You cried as you struggled to overcome the desire, this desire creeping and strolling inside you, to run outside and assault someone, to hang yourself or slice open your veins. And you remember Jamaica crying—probably because you were crying; and you remember feeling empty.

Empty and in pain.


I sat in a recliner and turned on the television. A cockroach scurried across the bed and up the wall. Outside, someone shouted. A sign flashed; it turned my curtain pink, then black. Pink. Black. Vacant. Blank. Vacant.

On the news the anchors seemed to delight in death and destruction. Commercials, crime and corruption, more commercials, poverty and ignorance—components of reality I didn’t want to confront. So I flipped through the channels and found a cartoon. It was rude, crude, offensive. Dumb enough to shut down my brain. Hopefully.

Kids cursed. A cartoon turd talked. It was funny but I didn’t laugh.

I ruined three sheets of rolling paper trying to roll a joint. The first joint was lopsided. The cherry kept falling off joints two and three. Number four was firm but the center bulged, reminding me of a snake after lunch. I wasn’t in the mood for perfection, so I smoked it while I watched a turd perform a song and dance. Then I reclined in the chair and chased my head as it swam.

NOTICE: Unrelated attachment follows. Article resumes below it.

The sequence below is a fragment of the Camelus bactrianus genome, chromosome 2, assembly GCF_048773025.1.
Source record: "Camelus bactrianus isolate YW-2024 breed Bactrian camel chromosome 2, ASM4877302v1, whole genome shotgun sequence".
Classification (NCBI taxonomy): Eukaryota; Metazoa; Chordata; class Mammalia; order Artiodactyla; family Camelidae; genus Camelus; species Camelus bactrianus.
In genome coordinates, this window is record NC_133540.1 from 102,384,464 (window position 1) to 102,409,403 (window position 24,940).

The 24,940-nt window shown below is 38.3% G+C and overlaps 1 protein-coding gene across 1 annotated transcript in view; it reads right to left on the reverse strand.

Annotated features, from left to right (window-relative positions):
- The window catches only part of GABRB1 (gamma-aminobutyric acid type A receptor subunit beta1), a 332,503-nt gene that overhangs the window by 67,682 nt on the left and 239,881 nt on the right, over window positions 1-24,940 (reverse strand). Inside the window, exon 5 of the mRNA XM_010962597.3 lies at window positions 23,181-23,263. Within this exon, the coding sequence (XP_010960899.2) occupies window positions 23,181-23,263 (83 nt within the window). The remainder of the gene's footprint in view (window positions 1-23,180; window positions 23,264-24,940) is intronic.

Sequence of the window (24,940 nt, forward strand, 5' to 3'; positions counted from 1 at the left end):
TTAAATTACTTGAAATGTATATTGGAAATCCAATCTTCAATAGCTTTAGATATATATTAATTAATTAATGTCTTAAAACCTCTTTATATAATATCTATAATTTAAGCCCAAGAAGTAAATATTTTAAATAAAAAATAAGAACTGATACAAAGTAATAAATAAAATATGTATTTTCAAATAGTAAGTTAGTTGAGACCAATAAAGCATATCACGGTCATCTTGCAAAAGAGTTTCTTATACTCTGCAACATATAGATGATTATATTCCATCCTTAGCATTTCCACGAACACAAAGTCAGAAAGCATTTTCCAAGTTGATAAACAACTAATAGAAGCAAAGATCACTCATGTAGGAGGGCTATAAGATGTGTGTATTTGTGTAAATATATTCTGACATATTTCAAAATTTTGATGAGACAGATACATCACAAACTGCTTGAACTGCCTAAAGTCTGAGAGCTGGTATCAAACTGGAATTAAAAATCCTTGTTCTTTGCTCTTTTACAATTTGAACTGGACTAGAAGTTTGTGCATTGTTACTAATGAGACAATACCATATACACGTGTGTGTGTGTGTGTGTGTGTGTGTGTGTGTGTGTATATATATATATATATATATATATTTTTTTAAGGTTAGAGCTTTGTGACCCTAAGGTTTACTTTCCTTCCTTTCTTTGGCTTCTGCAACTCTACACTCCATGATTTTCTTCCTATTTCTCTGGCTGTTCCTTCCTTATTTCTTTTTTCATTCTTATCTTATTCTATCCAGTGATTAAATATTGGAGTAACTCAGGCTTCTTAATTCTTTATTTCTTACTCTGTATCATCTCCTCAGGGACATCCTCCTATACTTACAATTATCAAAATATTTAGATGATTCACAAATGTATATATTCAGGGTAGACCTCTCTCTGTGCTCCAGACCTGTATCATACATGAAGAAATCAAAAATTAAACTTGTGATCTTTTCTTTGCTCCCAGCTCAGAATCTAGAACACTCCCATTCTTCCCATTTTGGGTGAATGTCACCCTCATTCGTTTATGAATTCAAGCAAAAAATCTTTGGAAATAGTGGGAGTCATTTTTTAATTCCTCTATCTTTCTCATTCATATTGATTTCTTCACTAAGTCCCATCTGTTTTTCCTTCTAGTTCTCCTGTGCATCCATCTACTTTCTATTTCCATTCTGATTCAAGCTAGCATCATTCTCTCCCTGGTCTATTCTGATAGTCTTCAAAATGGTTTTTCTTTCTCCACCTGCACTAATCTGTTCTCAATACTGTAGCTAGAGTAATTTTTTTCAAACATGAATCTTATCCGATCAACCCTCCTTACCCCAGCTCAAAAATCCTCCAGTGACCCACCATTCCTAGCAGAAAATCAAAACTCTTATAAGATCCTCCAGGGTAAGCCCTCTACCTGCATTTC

Then … But then … The pot soothed my brain, shut it down, and I stared at the television and laughed. I laughed. Like a maniac. Salvador Dali crept into my skull, for some reason, but I couldn’t visualize or latch onto his face, so I grafted his mustache and hair onto a memory of my father—and envisioned him in the womb. Dali claimed to remember life in the womb. He even dedicated a chapter to it in his early autobiography. I’d long dismissed those claims, but now … now they made sense. Why not? Strange things happen. And if his hippocampus had prematurely developed, then weren’t memories of the womb at least possible?

But then anything was possible.

I’d heard it before, that phrase—“anything is possible”—but I’d dismissed it as cliché, devoid of meaning. But now, with marijuana tweaking my neurophysiology, the concept of “possibility,” the notion of twitterheader (2)it differed, I now saw, by degrees—or it at least served as a sort of working definition.

Language was the secret to possibility. If we could distinguish facts and things in the world, then we could at least gauge the—sometimes if only hypothetical—conditions necessary for a concept to slip from the epistemically possible to the ontologically plausible.

In language, an elephant could propel itself into space with enough force to slingshot off the orbits of nearby planets and reach Mars. Such an event was a possibility. But in reality it wasn’t probable. Physics limited elephants. It stuck them to a swath of land on a sphere spinning in the fabric of space.